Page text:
You have heard that it was said, “You shall love your neighbour and hate
your enemy.” But I say to you, Love your enemies and pray for those who
persecute you, so that you may be children of your Father in heaven; for he
makes his sun rise on the evil and on the good, and sends rain on the
righteous and on the unrighteous. For if you love those who love you, what
reward do you have? Do not even the tax-collectors do the same? And if you
greet only your brothers and sisters, what more are you doing than others?
Do not even the Gentiles do the same? Be perfect, therefore, as your
heavenly Father is perfect.
“Trying to be perfect can really mess you up!” That was the painful confession to me of a friend, speaking as one perfectionist-in-recovery to another. He was a psychologist and Christ-follower who knew up close and personal the pain of perfectionism in his own life and the lives of others. I understood exactly what he meant.
Having been raised in the “holiness movement” within the Wesleyan tradition that strived for Christian perfection, I had once prayed and hoped that I might some day be perfect. Add to my feeling the need to erase the one B on a report card of A’s, and I was well on my way to becoming a perfectionist addict.
But, I found justification for my perfectionism in these puzzling words of Jesus in the Sermon on the Mount: “Be perfect, therefore, as your heavenly Father is perfect.” His command to be perfect made life feel like one endless report card! The goalpost was always getting moved on me. I was like a hamster frantically running the wheel. “Oh dear Jesus, help me! What do you mean telling me ‘Be perfect as our heavenly Father is perfect’”?
In time, I came to see the importance of looking at Jesus’ command in its context. In the immediately preceding verses Jesus describes the Father’s perfection as the way the Father loves His enemies and shines His sun on the evil as well as the good. Jesus says that God even loves the people’s hated enemy, the Roman tax collector. What an incredible perfectionist God is in His limitless love and care for the undeserving!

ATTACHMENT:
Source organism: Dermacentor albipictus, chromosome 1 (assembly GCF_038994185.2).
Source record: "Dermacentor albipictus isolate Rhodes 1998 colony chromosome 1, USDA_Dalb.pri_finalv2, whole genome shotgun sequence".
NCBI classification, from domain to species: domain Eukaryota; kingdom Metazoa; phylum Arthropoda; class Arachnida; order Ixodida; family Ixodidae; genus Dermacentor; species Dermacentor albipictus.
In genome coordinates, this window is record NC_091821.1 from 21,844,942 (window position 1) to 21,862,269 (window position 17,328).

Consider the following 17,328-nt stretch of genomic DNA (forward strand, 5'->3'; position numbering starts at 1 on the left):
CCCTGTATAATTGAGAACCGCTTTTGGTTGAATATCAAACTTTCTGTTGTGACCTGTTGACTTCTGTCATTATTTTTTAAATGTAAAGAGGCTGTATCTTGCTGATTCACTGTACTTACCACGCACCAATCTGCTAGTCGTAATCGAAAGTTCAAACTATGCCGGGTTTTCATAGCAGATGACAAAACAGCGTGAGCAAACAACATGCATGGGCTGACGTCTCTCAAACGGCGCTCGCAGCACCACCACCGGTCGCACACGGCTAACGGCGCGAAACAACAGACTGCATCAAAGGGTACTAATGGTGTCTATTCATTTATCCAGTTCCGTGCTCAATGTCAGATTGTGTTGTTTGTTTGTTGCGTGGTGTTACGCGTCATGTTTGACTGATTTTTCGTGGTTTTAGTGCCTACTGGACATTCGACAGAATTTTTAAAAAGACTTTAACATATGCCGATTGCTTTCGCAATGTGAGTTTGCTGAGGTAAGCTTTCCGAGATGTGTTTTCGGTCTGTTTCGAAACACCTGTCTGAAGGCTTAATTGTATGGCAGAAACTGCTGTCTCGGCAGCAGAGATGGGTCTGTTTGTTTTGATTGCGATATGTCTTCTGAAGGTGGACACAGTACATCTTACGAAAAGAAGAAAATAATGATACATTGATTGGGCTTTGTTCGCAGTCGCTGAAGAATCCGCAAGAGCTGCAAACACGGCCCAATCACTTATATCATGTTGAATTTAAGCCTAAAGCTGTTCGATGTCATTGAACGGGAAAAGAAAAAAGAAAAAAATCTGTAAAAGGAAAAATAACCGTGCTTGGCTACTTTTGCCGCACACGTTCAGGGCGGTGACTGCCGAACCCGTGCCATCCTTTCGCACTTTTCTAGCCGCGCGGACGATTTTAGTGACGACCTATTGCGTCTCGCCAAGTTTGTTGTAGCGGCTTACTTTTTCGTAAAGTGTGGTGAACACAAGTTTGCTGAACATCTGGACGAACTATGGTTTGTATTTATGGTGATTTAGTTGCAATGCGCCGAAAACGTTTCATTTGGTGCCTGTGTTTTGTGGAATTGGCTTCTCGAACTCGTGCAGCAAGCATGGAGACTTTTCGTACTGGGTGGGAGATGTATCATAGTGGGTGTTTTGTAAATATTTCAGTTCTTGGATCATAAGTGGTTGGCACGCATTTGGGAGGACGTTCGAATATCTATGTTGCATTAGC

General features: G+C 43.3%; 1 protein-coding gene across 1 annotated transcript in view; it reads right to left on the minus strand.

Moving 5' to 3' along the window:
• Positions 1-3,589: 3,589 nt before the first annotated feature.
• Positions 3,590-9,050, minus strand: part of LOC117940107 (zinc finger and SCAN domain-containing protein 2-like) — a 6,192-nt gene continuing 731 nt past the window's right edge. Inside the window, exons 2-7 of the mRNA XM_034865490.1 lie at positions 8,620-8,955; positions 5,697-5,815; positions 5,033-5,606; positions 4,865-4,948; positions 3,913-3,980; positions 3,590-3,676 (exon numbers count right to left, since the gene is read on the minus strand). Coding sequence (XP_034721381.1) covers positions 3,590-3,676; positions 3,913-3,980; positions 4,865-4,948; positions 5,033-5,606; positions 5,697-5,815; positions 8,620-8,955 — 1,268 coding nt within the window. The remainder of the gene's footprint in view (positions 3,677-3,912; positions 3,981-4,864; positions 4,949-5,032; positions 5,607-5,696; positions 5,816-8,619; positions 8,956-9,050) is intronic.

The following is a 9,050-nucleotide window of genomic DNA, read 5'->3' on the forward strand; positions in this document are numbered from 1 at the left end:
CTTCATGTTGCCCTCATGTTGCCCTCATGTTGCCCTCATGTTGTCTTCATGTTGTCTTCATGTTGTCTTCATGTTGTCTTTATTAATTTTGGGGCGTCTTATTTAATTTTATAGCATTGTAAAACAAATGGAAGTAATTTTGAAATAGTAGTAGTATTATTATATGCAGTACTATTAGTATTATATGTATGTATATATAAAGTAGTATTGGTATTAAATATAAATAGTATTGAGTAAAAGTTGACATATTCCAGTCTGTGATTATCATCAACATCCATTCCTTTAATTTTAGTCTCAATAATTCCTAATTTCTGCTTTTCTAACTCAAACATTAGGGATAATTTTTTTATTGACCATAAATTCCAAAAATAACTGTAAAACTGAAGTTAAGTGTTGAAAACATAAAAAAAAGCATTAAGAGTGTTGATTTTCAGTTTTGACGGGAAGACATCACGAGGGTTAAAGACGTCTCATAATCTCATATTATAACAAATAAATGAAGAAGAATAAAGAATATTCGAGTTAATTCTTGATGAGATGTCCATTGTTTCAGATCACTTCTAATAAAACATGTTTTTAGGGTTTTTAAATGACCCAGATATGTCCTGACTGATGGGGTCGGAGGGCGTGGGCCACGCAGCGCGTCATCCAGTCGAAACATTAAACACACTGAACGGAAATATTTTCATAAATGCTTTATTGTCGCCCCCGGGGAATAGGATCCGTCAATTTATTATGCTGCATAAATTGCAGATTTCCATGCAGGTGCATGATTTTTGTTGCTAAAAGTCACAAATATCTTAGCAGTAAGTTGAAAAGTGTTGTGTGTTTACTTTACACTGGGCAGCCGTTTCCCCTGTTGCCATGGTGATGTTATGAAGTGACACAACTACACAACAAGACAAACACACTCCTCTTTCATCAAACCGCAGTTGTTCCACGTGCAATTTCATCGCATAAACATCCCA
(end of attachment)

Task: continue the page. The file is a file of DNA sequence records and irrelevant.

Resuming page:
That’s what we see in the context of Jesus’ command to be perfect: but what about the words, “be perfect”? What does Jesus mean? The Greek word translated “perfect” is the word teleios, variously translated as “whole”, “mature”, “brought to completion”, “fully grown”, (e.g. 1 John 4:18; 1 Corinthians 13:10; 14:20; Ephesians 3:13; Hebrews 5:14).
The fine Bible commentator William Barclay aptly describes the meaning of teleios:
The Greek idea of perfection is functional. A thing is perfect if it fully realizes the purpose for which it was planned, and designed, and made… a man is perfect it he realizes the purpose for which he was created and sent into the world…It is the whole teaching of the Bible that we realise our manhood only by becoming godlike. The one thing which makes us like God is the love which never ceases to care for men, no matter what men do to it. We realize our manhood, we enter upon Christian perfection, when we learn to forgive as God forgives, and to love as God loves.
Here is the perfection that Jesus longs for us: ’to forgive as God forgives, and to love as God loves.’ Here is a lifelong growing into loving as God loves us.
Like most preachers today, Jesus would sometimes preach the same sermon to different audiences. For instance, Jesus preached this Sermon on the Mount, with its command to be perfect, as the Sermon on the Plain in the Gospel of Luke (Luke 6:17-49). If you line up, side-by-side, the two sermons, you will notice similarities and also some variations. In both sermons Jesus hits on His theme of the Father’s unconditional love, and His gracious care for both the unrighteous and the righteous. Then in His two sermons Jesus drives home His point: to be like the heavenly Father!
Note the variation, the difference in wording, in Jesus’ application:
Be perfect, therefore, as your
heavenly Father is perfect.
Be merciful, just as your Father is merciful.
When we compare the two sermons we understand the “perfection” that Jesus wants for us. Jesus wants us to “be merciful” as His Father is merciful to us, and to all people.
Here then, is the meaning of teleios: it is being “whole”, “mature”, “brought to completion”, “fully grown” in the life God planned for us who are created in His image. It will take a lifetime, an eternity, to grow into God’s likeness. But, like our heavenly Father is merciful, so today we can begin to be merciful to others — and to ourselves — when we stray, stumble, and miserably fail. God the Father is perfect in this! By His grace, may we become more and more like Him: merciful!
Grace and peace,